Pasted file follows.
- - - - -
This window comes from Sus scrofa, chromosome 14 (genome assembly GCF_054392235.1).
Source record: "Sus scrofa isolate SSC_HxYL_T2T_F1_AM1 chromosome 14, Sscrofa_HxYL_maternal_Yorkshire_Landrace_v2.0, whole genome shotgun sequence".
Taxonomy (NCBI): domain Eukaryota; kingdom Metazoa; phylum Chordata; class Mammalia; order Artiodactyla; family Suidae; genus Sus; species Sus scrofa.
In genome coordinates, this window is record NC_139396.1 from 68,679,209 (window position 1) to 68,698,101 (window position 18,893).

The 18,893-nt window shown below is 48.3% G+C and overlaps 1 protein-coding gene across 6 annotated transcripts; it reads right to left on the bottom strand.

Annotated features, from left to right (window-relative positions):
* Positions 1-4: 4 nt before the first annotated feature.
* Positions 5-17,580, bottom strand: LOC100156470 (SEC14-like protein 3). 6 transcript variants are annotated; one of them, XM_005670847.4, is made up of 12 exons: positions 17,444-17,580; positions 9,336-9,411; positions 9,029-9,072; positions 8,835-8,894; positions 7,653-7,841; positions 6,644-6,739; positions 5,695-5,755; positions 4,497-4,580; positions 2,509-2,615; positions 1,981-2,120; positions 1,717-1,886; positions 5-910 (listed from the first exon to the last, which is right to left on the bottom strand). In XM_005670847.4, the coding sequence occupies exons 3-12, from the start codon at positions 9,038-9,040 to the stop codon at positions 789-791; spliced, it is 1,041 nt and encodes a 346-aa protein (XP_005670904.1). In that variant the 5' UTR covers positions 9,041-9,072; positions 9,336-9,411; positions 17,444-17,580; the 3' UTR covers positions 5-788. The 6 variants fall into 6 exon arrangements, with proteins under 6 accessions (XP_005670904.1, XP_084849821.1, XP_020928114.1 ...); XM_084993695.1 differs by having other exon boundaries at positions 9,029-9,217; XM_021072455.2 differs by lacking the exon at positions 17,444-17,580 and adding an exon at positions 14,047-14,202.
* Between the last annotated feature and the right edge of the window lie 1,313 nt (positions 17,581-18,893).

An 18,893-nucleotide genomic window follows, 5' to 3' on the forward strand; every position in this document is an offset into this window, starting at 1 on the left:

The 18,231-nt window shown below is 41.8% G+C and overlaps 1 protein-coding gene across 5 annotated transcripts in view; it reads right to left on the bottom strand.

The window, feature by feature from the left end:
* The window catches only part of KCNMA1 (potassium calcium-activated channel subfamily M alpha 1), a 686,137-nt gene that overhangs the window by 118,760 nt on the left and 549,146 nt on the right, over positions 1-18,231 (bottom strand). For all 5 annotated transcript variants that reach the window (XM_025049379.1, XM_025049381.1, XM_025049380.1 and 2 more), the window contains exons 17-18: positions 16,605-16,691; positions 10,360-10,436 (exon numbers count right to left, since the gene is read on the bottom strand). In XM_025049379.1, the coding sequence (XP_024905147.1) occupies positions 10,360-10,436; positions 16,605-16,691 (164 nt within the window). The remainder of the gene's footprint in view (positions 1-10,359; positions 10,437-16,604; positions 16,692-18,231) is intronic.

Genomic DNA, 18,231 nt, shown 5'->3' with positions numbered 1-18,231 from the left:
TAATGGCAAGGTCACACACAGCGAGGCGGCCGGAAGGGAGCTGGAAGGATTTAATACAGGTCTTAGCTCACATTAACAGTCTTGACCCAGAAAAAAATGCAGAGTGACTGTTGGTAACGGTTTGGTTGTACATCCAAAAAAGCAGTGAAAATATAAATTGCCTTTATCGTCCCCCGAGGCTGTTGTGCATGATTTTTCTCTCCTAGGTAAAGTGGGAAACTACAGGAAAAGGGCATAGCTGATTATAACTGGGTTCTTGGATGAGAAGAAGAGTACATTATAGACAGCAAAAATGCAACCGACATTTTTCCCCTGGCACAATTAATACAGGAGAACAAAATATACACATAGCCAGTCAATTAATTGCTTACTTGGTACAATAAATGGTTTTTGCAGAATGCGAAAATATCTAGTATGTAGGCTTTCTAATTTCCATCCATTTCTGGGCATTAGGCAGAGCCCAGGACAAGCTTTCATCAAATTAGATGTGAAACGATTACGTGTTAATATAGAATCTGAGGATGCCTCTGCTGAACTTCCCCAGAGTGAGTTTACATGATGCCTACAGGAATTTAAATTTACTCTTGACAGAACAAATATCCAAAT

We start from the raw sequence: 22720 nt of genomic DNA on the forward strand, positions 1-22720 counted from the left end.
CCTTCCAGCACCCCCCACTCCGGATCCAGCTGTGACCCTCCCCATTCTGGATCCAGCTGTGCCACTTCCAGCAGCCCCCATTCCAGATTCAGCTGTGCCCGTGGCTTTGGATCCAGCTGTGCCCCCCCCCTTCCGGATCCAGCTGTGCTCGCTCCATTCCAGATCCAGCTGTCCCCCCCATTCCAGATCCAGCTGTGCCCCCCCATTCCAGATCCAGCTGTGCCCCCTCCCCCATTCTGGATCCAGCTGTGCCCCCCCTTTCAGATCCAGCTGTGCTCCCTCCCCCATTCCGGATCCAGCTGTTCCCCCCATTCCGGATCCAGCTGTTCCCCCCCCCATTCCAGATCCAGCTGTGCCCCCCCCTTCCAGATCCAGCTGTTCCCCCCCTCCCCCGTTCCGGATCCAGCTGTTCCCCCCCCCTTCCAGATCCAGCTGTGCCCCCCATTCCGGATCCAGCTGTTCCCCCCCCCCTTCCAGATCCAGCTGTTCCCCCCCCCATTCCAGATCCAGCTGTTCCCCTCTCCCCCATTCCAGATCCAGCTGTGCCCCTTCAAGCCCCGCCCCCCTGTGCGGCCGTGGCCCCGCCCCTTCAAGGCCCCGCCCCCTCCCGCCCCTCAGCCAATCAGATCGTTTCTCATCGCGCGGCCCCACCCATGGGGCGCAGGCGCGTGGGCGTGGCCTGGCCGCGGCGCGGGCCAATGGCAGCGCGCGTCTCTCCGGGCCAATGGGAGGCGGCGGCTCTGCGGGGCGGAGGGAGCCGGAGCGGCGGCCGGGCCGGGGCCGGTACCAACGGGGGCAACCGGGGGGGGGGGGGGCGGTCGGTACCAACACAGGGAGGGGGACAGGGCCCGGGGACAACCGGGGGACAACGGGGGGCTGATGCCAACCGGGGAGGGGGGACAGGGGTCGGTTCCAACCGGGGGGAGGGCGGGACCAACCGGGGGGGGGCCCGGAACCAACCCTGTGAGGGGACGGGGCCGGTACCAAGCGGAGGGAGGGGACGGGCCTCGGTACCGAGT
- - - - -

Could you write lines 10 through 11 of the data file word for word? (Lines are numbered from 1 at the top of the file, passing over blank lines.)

An 18,893-nucleotide genomic window follows, 5' to 3' on the forward strand; every position in this document is an offset into this window, starting at 1 on the left:

The 18,231-nt window shown below is 41.8% G+C and overlaps 1 protein-coding gene across 5 annotated transcripts in view; it reads right to left on the bottom strand.